The day after Christmas, media reports said that the holiday spending was low, quoting figures coming from Mastercard Advisors SpendingPulse that indicated sales had increased only .7 percent in 2012, well below expectations. Among the reasons: fiscal cliff talks, Hurricane Sandy, and nationwide sadness over the massacre in Newtown, CT. But it turns out that analysis may have been a little premature.
Upon further reflection, it looks like the figures actually exceeded expectations. In fact, 17 retailers that Thomson Reuters keeps an eye on say sales at stores open at least a year are up 4.5 percent, higher than the anticipated 3.3 percent. Discounts did the trick, The New York Times says, but it could impact the bottom line for the whole quarter. The numbers taken into account cover everything from Macy’s to Nordstrom, Saks Fifth Avenue, and drugstores.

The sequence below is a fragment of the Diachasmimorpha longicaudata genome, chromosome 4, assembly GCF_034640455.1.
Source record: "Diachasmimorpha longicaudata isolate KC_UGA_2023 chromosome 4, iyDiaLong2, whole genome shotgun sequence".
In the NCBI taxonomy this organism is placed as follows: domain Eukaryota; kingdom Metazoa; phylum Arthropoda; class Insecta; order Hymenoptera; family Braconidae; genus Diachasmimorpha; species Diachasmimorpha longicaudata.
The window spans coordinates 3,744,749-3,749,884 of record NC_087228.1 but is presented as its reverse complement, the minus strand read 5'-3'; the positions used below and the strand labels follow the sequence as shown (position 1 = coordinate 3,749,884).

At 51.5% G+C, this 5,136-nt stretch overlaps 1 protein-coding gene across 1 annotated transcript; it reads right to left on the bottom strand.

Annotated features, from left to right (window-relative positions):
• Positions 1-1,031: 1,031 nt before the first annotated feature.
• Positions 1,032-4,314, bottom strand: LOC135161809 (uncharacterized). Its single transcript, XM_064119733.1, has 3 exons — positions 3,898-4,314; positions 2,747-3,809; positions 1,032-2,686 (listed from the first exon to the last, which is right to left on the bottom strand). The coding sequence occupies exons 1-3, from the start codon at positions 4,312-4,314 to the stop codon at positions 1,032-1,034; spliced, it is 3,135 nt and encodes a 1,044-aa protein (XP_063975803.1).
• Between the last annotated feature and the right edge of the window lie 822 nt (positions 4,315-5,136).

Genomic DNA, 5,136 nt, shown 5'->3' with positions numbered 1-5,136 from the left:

“An analysis of weekly online holiday spending totals demonstrates clearly how spending growth softened during the three most important spending weeks of the holiday season,” comScore reports, referring to the three weeks before Christmas Day. Despite Cyber Monday, online sales didn’t live up to retailer hopes.
Whether the number is up by a little or a lot, the most important thing is not to overspend. The numbers indicate that the economy remains on shaky ground. VentureBeat reports that laptop sales tanked, particularly Microsoft machines, which saw an 11 percent drop. Tablets and smartphones are to blame. Meanwhile, gas prices are staying low… so far.
Some things this year are likely going to go up in price, so if you did take advantage of those discounts, it means you’ll have a little extra money for other necessities that will cost more.